Few physicians would dispute the fact that America has a medical malpractice crisis. Similarly, most physicians cannot fathom leaving themselves and their practices open to litigation. The fact...
Few physicians would dispute the fact that America has a medical malpractice crisis. Similarly, most physicians cannot fathom leaving themselves and their practices open to litigation. The fact remains, however, that no medical specialty is safe from lawsuits. In fact, New Jersey saw nearly 1,500 medical malpractice suits in 2004. A lawsuit’s repercussions are often far-reaching: regardless of a case’s outcome, litigation stress can have a devastating effect on a physician’s practice and family life. “Dissecting medical malpractice cases down to the core allegations against physicians reveals common liability threads and helps us teach physicians where they are vulnerable,” said Robert B. Goley, vice president, Claims Administration and Risk Management, MDAdvantage. “Our focus on reducing vulnerabilities helps physicians provide quality patient care, protect their assets, and avoid lawsuits.” According to Jim Sharp, an attorney with Sharp & Brown, LLP in New Jersey, prevention measures are in order. “A family physician writes a prescription for a patient she hasn’t seen recently. A surgeon proceeds without informed consent. An internist doesn’t check incoming labs, and doesn’t follow-up with a patient. Physicians read these cases, and say ‘not me!’ But law journals are filled with cases that might have been avoided.” A typical medical malpractice case is often linked to one of four areas: failure to track results, incomplete documentation, failure to render appropriate clinical treatment, and poor communication. Compounding the problem, all four issues are often related. For example, a patient’s receipt of the wrong medication is often related to incomplete documentation, clinical responsibility, and poor communication.
Track Results, Follow Up
It’s not enough to recommend further testing or refer patients to specialists. Physicians must follow-up every test, outside treatment, and referral, and they must contact the patient as necessary. “Realizing you need to bring in a specialist, or requesting labs or tests, does not relieve your obligation to the patient,” Sharp stated. “Courts expect the referring physician to have follow-through protocols.” Consider a scenario where a family physician sees a patient experiencing dizziness. The doctor refers the patient to a specialist, but the patient never goes. Two weeks later, the patient suffers a stroke. Because the physician failed to follow-up with the patient and the specialist, and because she had no evidence to support her referral, the physician may be liable. Sharp says failing to track, review, and communicate test and lab results can have devastating consequences for the patient and the physician. Consider a physician who orders a PSA test during a physical. The office receives the results—which are abnormal—and places them in the patient’s chart. However, the physician doesn’t see the results until the patient’s next physical a year later. By then, the patient has advanced prostate cancer and holds the physician liable for failure to monitor test results. Had the physician reviewed the test results, cancer may have been diagnosed sooner; treatments could have started sooner, and the physician would minimize his vulnerability.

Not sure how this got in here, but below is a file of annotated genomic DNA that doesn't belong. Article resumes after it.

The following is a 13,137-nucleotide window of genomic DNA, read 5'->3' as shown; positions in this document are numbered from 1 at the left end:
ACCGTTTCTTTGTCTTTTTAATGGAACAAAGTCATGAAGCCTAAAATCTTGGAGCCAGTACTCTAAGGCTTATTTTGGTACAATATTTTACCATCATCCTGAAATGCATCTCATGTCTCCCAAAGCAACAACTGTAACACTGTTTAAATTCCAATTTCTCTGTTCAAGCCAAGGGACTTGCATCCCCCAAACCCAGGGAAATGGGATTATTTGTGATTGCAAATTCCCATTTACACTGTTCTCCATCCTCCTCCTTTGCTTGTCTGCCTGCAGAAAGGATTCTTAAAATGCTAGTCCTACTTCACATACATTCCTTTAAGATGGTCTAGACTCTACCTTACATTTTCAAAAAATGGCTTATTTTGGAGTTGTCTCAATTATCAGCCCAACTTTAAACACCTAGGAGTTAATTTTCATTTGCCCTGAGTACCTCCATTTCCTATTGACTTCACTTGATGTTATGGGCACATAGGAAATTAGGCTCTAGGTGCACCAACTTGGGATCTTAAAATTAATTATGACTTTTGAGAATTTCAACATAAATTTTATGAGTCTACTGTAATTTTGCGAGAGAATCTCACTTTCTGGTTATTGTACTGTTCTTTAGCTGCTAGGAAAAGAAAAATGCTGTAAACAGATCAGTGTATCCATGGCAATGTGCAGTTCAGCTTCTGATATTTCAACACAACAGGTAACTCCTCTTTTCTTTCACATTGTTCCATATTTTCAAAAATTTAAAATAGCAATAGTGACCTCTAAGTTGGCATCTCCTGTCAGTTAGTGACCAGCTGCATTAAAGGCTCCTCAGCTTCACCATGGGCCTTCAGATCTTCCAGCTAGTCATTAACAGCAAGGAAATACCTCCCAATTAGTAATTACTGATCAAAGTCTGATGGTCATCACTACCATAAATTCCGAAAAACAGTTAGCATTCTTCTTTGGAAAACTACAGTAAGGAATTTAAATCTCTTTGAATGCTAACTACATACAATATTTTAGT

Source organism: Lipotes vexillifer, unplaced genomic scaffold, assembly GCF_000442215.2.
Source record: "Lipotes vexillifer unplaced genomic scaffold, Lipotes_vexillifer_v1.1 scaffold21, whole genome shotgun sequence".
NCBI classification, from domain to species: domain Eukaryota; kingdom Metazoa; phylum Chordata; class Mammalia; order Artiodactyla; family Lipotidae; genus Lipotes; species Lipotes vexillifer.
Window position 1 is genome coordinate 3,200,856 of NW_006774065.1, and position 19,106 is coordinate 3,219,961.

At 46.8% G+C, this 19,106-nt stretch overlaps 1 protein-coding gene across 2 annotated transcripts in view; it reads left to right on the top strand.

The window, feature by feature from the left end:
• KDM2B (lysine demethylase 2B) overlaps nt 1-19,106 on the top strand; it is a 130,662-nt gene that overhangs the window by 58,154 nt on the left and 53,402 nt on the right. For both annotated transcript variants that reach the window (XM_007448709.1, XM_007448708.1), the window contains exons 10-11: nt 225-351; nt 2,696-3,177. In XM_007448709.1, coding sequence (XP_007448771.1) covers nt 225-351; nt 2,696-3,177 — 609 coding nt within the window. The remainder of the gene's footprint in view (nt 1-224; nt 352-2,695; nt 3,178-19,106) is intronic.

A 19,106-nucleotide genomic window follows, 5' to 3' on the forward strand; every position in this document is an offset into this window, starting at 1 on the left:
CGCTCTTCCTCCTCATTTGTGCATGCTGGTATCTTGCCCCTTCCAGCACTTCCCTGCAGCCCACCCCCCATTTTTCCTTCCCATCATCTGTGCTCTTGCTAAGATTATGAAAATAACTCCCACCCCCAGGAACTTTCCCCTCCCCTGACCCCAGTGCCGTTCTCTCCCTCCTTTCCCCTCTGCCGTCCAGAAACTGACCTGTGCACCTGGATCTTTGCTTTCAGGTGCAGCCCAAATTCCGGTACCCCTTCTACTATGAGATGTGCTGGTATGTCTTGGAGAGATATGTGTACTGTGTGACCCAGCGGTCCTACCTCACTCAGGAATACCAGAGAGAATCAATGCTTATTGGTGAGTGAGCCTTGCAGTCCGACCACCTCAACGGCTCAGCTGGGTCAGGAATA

Maintain Complete and Accurate Documentation
Physicians are expected to make sound decisions and render excellent care in a technical, fast-paced environment. If the physician is sued, the only way to prove proper care was rendered is by being armed with thorough documentation. “From a jury’s perspective, if it’s not documented, it didn’t happen. Every contact and conversation must be in the patient’s record,” Goley explained. In a hypothetical scenario, if an internist fills a new ulcer medication for a patient she hasn’t seen in more than a year just because she had treated the patient’s ulcers before, she may be liable for the outcome for not doing an appropriate workup. If the physician sees the patient 12 months later and discovers stomach cancer, the patient may sue for a delay in diagnosis.